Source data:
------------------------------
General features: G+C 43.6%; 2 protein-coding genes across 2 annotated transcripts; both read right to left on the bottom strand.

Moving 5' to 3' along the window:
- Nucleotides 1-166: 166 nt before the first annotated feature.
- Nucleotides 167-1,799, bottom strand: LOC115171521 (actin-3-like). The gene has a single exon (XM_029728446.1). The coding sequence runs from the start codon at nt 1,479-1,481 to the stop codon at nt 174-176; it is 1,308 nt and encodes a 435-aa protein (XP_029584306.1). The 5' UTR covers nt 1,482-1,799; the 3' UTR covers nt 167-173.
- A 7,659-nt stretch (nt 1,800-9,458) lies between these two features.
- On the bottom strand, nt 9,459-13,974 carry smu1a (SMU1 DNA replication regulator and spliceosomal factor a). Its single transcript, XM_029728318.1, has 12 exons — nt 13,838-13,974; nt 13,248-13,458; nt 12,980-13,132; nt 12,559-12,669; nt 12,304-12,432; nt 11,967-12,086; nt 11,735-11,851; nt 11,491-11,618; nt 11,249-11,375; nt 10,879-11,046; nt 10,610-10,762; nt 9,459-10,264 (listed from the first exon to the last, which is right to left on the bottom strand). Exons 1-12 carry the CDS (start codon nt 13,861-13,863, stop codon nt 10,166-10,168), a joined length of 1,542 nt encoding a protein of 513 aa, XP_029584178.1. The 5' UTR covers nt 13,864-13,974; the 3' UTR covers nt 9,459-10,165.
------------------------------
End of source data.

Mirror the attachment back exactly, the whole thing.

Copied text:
General features: G+C 43.6%; 2 protein-coding genes across 2 annotated transcripts; both read right to left on the bottom strand.

Moving 5' to 3' along the window:
- Nucleotides 1-166: 166 nt before the first annotated feature.
- Nucleotides 167-1,799, bottom strand: LOC115171521 (actin-3-like). The gene has a single exon (XM_029728446.1). The coding sequence runs from the start codon at nt 1,479-1,481 to the stop codon at nt 174-176; it is 1,308 nt and encodes a 435-aa protein (XP_029584306.1). The 5' UTR covers nt 1,482-1,799; the 3' UTR covers nt 167-173.
- A 7,659-nt stretch (nt 1,800-9,458) lies between these two features.
- On the bottom strand, nt 9,459-13,974 carry smu1a (SMU1 DNA replication regulator and spliceosomal factor a). Its single transcript, XM_029728318.1, has 12 exons — nt 13,838-13,974; nt 13,248-13,458; nt 12,980-13,132; nt 12,559-12,669; nt 12,304-12,432; nt 11,967-12,086; nt 11,735-11,851; nt 11,491-11,618; nt 11,249-11,375; nt 10,879-11,046; nt 10,610-10,762; nt 9,459-10,264 (listed from the first exon to the last, which is right to left on the bottom strand). Exons 1-12 carry the CDS (start codon nt 13,861-13,863, stop codon nt 10,166-10,168), a joined length of 1,542 nt encoding a protein of 513 aa, XP_029584178.1. The 5' UTR covers nt 13,864-13,974; the 3' UTR covers nt 9,459-10,165.